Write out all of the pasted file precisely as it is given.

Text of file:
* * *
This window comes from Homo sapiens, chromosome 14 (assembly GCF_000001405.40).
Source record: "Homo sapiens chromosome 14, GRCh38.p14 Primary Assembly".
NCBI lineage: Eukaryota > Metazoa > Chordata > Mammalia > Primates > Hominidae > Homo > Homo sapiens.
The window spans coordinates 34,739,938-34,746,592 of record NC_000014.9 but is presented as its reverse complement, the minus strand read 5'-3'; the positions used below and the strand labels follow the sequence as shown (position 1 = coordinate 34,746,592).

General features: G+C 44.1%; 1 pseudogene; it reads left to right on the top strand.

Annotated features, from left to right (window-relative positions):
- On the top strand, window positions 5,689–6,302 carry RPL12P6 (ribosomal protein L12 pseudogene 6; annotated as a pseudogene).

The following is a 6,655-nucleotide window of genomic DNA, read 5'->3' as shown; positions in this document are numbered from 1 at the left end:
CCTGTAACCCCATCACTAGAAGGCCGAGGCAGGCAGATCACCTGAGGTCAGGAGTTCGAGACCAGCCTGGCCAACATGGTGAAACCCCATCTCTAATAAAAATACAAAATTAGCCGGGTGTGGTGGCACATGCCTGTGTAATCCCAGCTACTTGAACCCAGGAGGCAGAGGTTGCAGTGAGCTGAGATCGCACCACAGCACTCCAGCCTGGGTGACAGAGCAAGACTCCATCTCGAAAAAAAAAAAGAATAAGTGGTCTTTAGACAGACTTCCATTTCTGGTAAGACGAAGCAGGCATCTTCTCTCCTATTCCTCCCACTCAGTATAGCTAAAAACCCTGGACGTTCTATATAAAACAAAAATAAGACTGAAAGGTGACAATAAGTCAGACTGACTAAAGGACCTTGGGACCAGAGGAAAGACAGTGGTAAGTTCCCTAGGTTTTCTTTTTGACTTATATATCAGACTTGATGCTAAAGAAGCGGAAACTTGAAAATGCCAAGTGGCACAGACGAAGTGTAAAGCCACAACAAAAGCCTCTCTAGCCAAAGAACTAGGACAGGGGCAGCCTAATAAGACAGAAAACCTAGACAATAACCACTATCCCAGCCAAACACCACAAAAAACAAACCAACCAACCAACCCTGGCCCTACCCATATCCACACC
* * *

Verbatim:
This window comes from Homo sapiens, chromosome 14 (assembly GCF_000001405.40).
Source record: "Homo sapiens chromosome 14, GRCh38.p14 Primary Assembly".
NCBI lineage: Eukaryota > Metazoa > Chordata > Mammalia > Primates > Hominidae > Homo > Homo sapiens.
The window spans coordinates 34,739,938-34,746,592 of record NC_000014.9 but is presented as its reverse complement, the minus strand read 5'-3'; the positions used below and the strand labels follow the sequence as shown (position 1 = coordinate 34,746,592).

General features: G+C 44.1%; 1 pseudogene; it reads left to right on the top strand.

Annotated features, from left to right (window-relative positions):
- On the top strand, window positions 5,689–6,302 carry RPL12P6 (ribosomal protein L12 pseudogene 6; annotated as a pseudogene).

The following is a 6,655-nucleotide window of genomic DNA, read 5'->3' as shown; positions in this document are numbered from 1 at the left end:
CCTGTAACCCCATCACTAGAAGGCCGAGGCAGGCAGATCACCTGAGGTCAGGAGTTCGAGACCAGCCTGGCCAACATGGTGAAACCCCATCTCTAATAAAAATACAAAATTAGCCGGGTGTGGTGGCACATGCCTGTGTAATCCCAGCTACTTGAACCCAGGAGGCAGAGGTTGCAGTGAGCTGAGATCGCACCACAGCACTCCAGCCTGGGTGACAGAGCAAGACTCCATCTCGAAAAAAAAAAAGAATAAGTGGTCTTTAGACAGACTTCCATTTCTGGTAAGACGAAGCAGGCATCTTCTCTCCTATTCCTCCCACTCAGTATAGCTAAAAACCCTGGACGTTCTATATAAAACAAAAATAAGACTGAAAGGTGACAATAAGTCAGACTGACTAAAGGACCTTGGGACCAGAGGAAAGACAGTGGTAAGTTCCCTAGGTTTTCTTTTTGACTTATATATCAGACTTGATGCTAAAGAAGCGGAAACTTGAAAATGCCAAGTGGCACAGACGAAGTGTAAAGCCACAACAAAAGCCTCTCTAGCCAAAGAACTAGGACAGGGGCAGCCTAATAAGACAGAAAACCTAGACAATAACCACTATCCCAGCCAAACACCACAAAAAACAAACCAACCAACCAACCCTGGCCCTACCCATATCCACACC